"They released us too late. We expected to be released a lot sooner." This was the first thing Nasrin Sotoudeh, lawyer and prisoner of conscience, told me on the phone just an hour after the Evin Prison staff drove her home last night. It seemed to me that her happiness at being freed was more a reaction to the happiness of the others. It was clear that Sotoudeh, along with millions of others who were concerned about her and the others like her, will never forget that she has endured more than three years in prison for simply carrying out her professional duties as a defense lawyer for political prisoners.
When I called, her daughter Mehraveh, 13, picked up the phone. She was so happy she could not contain herself, and her joy had such volume, such energy, that it affected me on the other side of the line. I occurred to me that we seldom ask what these children of political prisoners go through and what they feel. Their parents had made their choices, but Mehraveh and her brother Nima were growing up with their mother was in prison. They lived in the backdrop of the threats regularly made against her and went to bed crying many nights. Mehraveh's joy, therefore, touched my heart. It was sweet as honey. It was like a cool breeze on the face on a sunny day.
As much as she loves her children, Nasrin Sotoudeh has been always committed to her work and defended her clients at the highest level, helping them fight against the cruelty and injustice they've faced from authorities. It was always hard for me to understand how she balanced work and family, so that one didn't take priority or subsume the other. I couldn't find any answers, except that for Nasrin, the two are the same; she is a fierce defender of her clients' rights, shedding light wherever there are violations of laws, so that she can ensure a better future for her children in an environment where there is peace and justice.
This may be why during our short conversation, she turned the subject to other prisoners and said that she is thinking about those who are still inside Evin. "When you are out, you think about the prisoners inside, and when you are inside you think about the people outside," she said.
She told me about cellmates she felt did not belong in prison. "There were five imprisoned Baha'i women in our ward. In the men's ward there are more than 30 Baha'i prisoners and it is clear that they are only there because they taught their religion," she told me. "Our work is not complete yet. All political prisoners must be released, otherwise they will run out of patience someday," she said. Those words about running out of patience catapulted me back to the days when I was Nasrin Sotoudeh's client and we attended court sessions together, prepared defense bills together, and waited to hear good or bad news. Those days were the days of bad news.
When I was arrested in 2004, Nasrin Sotoudeh and Mohammad Seifzadeh were my lawyers. As compared to other human rights lawyers, Nasrin was younger and quieter and I did not know much about her. When we went to talk to the assistant judge assigned to the case at the judiciary, I felt assured that if I was to ever be freed from the complicated security case, my path would pass through Nasrin Sotoudeh and of course Mohammad Seifzadeh. Nasrin pointed out all the legal nuances to me during the court sessions and whenever the assistant judge said things he wasn't supposed to, she respectfully reminded him and politely and powerfully pushed back.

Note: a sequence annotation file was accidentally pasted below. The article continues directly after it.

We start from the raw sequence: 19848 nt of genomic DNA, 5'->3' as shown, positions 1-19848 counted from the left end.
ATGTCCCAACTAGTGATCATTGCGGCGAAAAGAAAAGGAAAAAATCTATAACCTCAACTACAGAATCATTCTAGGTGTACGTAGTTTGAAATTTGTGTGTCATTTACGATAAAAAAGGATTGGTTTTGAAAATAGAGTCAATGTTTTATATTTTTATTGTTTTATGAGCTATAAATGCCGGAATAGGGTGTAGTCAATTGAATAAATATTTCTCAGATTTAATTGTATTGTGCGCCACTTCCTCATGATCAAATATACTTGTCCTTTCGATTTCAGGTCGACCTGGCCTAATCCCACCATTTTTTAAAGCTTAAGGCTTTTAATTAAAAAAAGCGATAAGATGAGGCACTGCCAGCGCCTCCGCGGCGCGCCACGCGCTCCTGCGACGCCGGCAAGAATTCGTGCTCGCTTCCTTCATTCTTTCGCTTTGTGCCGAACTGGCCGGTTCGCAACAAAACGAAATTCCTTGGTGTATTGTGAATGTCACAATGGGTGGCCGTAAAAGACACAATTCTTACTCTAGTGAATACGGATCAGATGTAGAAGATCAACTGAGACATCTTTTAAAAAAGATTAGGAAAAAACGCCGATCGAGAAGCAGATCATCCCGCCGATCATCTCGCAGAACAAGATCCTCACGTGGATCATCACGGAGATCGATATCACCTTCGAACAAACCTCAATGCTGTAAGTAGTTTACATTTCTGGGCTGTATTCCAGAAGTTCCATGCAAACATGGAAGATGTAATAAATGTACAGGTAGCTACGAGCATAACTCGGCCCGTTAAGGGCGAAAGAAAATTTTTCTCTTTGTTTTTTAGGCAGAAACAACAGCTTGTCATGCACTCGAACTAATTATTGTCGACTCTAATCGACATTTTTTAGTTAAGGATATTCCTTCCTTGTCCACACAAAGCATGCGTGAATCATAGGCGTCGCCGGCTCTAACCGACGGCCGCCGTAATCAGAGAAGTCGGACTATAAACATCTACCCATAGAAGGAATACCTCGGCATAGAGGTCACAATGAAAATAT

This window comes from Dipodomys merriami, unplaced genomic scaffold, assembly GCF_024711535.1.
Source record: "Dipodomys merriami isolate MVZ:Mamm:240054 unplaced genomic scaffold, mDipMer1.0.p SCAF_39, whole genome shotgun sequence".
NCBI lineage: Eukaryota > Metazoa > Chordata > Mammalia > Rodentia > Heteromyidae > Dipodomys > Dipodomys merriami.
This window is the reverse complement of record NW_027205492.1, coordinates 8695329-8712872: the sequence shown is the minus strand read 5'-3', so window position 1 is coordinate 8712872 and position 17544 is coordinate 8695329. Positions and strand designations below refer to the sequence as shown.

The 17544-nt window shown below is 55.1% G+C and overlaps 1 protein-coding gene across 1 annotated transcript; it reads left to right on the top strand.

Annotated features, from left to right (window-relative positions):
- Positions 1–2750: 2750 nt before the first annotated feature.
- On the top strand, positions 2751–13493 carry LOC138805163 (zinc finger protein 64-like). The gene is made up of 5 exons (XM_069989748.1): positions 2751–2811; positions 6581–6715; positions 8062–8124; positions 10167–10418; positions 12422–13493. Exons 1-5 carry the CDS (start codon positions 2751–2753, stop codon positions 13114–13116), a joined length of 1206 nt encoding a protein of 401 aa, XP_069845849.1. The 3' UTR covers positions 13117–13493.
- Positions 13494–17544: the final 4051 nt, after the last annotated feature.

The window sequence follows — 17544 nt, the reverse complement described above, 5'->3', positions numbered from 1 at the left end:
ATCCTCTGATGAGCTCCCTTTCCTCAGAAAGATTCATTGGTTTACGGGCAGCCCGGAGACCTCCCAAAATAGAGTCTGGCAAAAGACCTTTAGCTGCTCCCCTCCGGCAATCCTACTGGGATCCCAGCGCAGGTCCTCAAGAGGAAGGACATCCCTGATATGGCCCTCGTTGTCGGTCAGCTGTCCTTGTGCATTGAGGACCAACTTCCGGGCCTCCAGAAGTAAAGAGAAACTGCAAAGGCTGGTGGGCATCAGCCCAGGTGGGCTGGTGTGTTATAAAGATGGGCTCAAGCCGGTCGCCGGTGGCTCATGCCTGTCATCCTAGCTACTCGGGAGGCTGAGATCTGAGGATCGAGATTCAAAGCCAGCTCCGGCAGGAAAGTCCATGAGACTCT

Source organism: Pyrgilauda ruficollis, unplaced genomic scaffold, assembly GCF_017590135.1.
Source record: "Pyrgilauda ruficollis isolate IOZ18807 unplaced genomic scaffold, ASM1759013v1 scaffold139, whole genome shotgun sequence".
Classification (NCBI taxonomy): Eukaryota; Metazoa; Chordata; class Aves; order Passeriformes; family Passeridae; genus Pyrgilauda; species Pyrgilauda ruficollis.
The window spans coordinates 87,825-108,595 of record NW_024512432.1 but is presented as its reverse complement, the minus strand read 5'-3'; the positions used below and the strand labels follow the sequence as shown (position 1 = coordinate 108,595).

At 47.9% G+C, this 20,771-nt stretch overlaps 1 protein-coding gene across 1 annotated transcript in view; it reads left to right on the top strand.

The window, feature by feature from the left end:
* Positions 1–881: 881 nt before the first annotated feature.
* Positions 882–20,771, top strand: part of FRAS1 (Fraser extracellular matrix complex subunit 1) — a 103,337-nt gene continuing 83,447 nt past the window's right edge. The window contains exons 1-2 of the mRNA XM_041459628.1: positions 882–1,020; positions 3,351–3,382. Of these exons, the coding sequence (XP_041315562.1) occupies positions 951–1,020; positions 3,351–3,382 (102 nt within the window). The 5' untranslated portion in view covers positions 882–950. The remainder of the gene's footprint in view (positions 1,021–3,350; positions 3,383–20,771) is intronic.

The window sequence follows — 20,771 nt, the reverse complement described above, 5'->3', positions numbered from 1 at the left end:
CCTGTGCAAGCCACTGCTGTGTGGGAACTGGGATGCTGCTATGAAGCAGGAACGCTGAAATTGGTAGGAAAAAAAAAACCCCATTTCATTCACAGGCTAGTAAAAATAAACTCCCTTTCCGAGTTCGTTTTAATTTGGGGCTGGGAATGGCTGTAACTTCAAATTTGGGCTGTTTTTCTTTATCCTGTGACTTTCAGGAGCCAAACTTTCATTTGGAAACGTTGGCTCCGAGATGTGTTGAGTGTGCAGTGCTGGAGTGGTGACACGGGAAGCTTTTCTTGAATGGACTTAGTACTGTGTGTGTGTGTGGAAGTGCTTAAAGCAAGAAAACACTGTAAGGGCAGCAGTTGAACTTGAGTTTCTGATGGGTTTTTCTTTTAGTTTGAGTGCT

Sotoudeh knew that the man who sat there telling me to "write the truth" in my defense bill was the same man who had come to visit me in the secret detention center of the police force, telling me he would shove a stick up my ass so that I would learn what is what, and that I had had to stay in that detention center for six months to a year. He had threatened me, saying that he would do things to me that meant I would not be able to hold a pen in my hand when I got out. Yet she talked elegantly, as if she was sitting in Switzerland and was addressing a prosecutor's representative in a fair justice system. I must admit she got on my nerves a little for being so polite and for constantly pointing out the articles of different laws to prevent any violations of justice. She kept telling me: "So long as you are telling the truth, I will support you." She said, 'don't worry' so many times that I started to worry!
When I left Iran to continue my education abroad, the judiciary pursued my case with Mohammad Seifzadeh. There was no payment or fees for the services provided, but my lawyers did not stop pursuing the truth in my absence from Iran. During a court session, Nasrin had provided such a detailed defense, explaining to the judge why her client was innocent and why the judge should rule for my acquittal, that my mother started crying. She called me and said: "God bless her. I fear that she may get into trouble. These are ill-meaning people and they might do something to her." She said that the judge had used every conceivable means, including insulting her, but Sotoudeh had not lost her cool and had not been provoked by the judge. After the trial, my mother asked Nasrin how she could be so patient, enduring the judge's incessant rudeness, and she responded: "This doesn't matter. What matters is the end result."